May 24, 2024
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May 24, 2024
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Jewish Campus Leaders Share Views on Encampments

Students shared their personal experiences regarding on-campus advocacy and their experiences with the encampments.

A anti-Israel card found on Yale’s campus.
(Credit: Sahar Tartak)

Editor’s note: For an extended version of this piece with more comments from the students, visit [].

These past few weeks, campuses around the U.S, have been teeming with unchecked antisemitism, and it has reached a boiling point as pro-Palestinian protesters have set up encampments and/or checkpoints in the middle of campuses, restricting Jewish students from entering or moving through such areas. To understand better what exactly is going on and what is going through the minds of students as they confront these virulent forms of antisemitism and anti-Zionism, The Jewish Link interviewed a variety of Jewish students from across the political spectrum on a handful of campuses around the U.S. that have encampments: Harvard, University of Michigan, Yale and Columbia.

Josh Brown, a University of Michigan junior from Westchester, New York, explained that he leads the activism committee for Wolverine for Israel (Wolverine is UMichigan’s mascot), the campus’s Hillel-affiliated pro-Israel student group. Brown also attends campus pro-Palestinian events and documents the goings-on on social media. “I’m at virtually every protest and demonstration that they do,” he explained.

While Brown said that he is happy to engage with students at these protests and discuss the conflict, the students have a policy of not speaking with Zionists. “They have a very strict ‘no engaging with Zionists’ policy, so there is generally a minimal amount of dialogue at their events,” he elaborated. Brown said that this policy had existed even prior to October 7.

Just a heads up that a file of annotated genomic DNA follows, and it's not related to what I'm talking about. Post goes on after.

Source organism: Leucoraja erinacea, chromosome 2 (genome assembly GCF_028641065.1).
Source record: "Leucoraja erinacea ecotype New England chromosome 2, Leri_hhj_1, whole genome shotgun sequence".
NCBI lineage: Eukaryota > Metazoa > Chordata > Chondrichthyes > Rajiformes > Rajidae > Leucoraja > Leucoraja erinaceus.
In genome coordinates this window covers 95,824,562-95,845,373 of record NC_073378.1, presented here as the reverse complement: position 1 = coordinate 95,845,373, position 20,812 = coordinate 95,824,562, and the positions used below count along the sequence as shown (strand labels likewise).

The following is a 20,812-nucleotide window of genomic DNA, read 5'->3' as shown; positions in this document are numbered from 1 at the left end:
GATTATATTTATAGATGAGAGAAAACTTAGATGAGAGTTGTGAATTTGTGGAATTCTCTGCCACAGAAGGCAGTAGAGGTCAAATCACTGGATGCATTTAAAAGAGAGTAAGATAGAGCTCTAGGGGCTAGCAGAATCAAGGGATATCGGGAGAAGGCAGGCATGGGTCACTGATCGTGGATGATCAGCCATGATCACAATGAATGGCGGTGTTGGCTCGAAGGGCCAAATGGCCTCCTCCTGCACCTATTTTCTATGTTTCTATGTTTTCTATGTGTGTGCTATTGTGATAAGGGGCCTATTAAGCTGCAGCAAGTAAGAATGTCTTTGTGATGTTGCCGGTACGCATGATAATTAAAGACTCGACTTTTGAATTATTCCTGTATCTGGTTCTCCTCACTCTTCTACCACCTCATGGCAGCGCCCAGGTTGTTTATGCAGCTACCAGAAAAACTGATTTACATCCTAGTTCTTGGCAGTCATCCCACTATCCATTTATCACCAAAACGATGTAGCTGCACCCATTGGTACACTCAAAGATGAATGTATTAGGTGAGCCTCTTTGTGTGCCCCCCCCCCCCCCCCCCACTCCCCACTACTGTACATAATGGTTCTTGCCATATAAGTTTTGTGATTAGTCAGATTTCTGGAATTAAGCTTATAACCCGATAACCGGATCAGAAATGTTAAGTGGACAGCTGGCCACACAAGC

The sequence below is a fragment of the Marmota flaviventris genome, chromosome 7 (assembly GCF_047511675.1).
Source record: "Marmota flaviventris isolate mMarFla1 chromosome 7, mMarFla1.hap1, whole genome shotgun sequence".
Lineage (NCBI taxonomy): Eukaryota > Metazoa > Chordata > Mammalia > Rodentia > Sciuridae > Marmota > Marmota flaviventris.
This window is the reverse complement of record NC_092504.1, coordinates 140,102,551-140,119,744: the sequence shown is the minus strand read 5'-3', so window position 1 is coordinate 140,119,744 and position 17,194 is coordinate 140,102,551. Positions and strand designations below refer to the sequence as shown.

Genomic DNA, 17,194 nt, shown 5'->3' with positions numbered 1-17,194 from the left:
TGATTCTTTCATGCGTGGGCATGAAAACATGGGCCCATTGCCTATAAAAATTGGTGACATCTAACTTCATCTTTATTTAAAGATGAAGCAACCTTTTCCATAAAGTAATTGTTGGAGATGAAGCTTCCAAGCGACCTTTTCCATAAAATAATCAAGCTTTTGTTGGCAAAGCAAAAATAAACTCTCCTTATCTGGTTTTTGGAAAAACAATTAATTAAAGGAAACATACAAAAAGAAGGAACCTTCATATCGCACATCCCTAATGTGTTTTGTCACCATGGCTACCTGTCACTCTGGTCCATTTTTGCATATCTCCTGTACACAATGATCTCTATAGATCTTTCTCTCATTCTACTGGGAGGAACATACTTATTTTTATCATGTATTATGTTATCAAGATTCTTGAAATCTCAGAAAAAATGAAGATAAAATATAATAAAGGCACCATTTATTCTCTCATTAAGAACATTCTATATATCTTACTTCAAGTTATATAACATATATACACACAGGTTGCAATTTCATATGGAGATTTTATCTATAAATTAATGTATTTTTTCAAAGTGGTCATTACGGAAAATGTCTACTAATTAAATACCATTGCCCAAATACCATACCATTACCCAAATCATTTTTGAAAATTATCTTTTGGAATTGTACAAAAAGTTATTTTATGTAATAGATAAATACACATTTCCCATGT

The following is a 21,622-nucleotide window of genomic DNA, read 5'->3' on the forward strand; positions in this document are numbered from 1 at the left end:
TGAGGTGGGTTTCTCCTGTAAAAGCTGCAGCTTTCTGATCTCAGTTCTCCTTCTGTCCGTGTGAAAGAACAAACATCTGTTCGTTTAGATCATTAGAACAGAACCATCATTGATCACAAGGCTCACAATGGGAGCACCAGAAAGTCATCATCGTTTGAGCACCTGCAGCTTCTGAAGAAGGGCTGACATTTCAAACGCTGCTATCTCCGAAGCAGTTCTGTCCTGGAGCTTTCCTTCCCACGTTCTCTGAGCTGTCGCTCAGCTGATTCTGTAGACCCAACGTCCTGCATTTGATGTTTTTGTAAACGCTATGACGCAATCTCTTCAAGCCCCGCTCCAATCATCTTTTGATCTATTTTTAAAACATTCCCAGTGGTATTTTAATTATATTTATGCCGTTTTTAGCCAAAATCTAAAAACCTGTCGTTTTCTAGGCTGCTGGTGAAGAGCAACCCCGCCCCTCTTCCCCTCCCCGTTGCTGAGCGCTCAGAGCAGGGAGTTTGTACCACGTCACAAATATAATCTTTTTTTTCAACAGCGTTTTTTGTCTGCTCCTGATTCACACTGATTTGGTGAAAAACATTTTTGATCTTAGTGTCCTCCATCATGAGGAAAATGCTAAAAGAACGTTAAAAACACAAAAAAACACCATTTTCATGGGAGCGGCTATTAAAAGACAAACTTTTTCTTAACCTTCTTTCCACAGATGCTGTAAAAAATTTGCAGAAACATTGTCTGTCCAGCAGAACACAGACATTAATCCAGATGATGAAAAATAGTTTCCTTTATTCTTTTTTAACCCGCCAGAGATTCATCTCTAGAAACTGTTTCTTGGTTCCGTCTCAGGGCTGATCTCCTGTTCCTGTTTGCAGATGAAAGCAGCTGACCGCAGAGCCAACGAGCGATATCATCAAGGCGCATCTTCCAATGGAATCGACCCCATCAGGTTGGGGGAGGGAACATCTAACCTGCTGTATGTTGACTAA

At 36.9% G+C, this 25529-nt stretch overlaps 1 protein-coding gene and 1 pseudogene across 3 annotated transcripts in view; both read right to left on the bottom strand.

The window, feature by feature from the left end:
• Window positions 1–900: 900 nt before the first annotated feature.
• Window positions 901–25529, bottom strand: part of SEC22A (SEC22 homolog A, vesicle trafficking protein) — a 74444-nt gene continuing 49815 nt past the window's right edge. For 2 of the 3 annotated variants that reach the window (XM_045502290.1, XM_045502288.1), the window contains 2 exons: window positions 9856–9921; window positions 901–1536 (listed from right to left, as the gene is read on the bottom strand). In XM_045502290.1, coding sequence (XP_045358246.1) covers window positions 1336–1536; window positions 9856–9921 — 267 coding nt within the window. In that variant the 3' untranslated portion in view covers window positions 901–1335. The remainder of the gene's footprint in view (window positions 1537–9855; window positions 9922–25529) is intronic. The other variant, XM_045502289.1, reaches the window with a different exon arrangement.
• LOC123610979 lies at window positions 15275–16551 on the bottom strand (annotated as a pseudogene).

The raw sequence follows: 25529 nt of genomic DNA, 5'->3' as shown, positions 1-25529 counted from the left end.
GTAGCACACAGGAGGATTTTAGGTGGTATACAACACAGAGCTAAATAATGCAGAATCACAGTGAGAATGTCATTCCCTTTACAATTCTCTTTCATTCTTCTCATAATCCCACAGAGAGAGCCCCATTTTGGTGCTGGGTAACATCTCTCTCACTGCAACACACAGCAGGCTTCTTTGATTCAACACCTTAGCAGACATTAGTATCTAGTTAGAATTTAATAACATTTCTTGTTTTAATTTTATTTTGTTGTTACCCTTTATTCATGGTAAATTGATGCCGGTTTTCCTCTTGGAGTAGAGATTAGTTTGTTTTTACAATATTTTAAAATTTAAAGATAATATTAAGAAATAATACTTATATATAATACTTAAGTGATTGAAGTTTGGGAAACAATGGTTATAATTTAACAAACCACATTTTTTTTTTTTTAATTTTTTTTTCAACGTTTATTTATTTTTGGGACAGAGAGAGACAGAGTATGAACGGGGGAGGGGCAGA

Harvard student Shabbos Kestenbaum replanted 1,200 Israeli flags on the Harvard campus on May 6, 2024. (Credit: X)

Brown said that UMichigan is not as aggressive as places like Columbia and Yale in terms of protests, detailing that there are no physical altercations that he’s heard of between students. “That being said, we do have an enormous amount of anti-Israel and antisemitic content on our campus,” continued Brown, calling the antisemitism “unavoidable,” especially since the students made an encampment in the center of campus. He further described incidents of anti-Israel messaging—chalk, posters and marches—that have taken place on campus recently. “There has been a complete saturation of anti-Israel and antisemitic content on campus since October 7,” said Brown.

When asked how he thought these messages are influencing the student body, Brown explained that there is a factor of social pressure to the messaging, explaining that the Tahrir Coalition—a coalition of 90+ student organizations, and one of the leading coalitions who are leading these encampments and protests—creates an “enormous amount of social pressure to absorb anti-Israel and antisemitic messaging,” due to how many student groups are involved. However, Brown continued by surmising that the majority of people on campus do not support the anti-Israel protests or movement.

Brown added that anti-Israel groups on UMichigan’s campus “have shown a consistent endorsement and support of violence and terrorism and have held various events glorifying terrorists and terrorist organizations,” detailing several examples, from before October 7, in the immediate aftermath (both on the day of and several days afterward), and several months later, in which these groups justified and celebrated both the attack and the taking of hostages, honored convicted terrorists, circulated PFLP propaganda posters, co-sponsored events with Samidoun, an Israeli-designated terror organization and worked with their affiliates.